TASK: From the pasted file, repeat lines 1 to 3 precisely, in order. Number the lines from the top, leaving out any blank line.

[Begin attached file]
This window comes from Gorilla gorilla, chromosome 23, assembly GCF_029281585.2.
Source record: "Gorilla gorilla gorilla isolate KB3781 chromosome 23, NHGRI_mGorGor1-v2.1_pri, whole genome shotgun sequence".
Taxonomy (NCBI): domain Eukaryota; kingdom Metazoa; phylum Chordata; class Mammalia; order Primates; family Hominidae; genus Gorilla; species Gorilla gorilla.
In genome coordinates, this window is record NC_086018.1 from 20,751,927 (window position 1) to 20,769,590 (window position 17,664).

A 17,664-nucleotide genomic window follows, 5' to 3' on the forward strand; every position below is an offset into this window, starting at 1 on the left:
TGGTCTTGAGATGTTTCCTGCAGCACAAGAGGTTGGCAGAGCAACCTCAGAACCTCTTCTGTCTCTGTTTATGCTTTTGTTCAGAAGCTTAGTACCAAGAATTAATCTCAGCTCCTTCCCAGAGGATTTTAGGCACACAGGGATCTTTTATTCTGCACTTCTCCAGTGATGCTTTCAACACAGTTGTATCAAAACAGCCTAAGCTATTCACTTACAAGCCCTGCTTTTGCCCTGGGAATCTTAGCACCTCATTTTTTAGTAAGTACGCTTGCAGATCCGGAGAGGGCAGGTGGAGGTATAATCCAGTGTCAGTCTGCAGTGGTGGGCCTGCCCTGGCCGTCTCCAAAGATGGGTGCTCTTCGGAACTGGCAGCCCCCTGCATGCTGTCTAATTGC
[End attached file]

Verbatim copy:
This window comes from Gorilla gorilla, chromosome 23, assembly GCF_029281585.2.
Source record: "Gorilla gorilla gorilla isolate KB3781 chromosome 23, NHGRI_mGorGor1-v2.1_pri, whole genome shotgun sequence".
Taxonomy (NCBI): domain Eukaryota; kingdom Metazoa; phylum Chordata; class Mammalia; order Primates; family Hominidae; genus Gorilla; species Gorilla gorilla.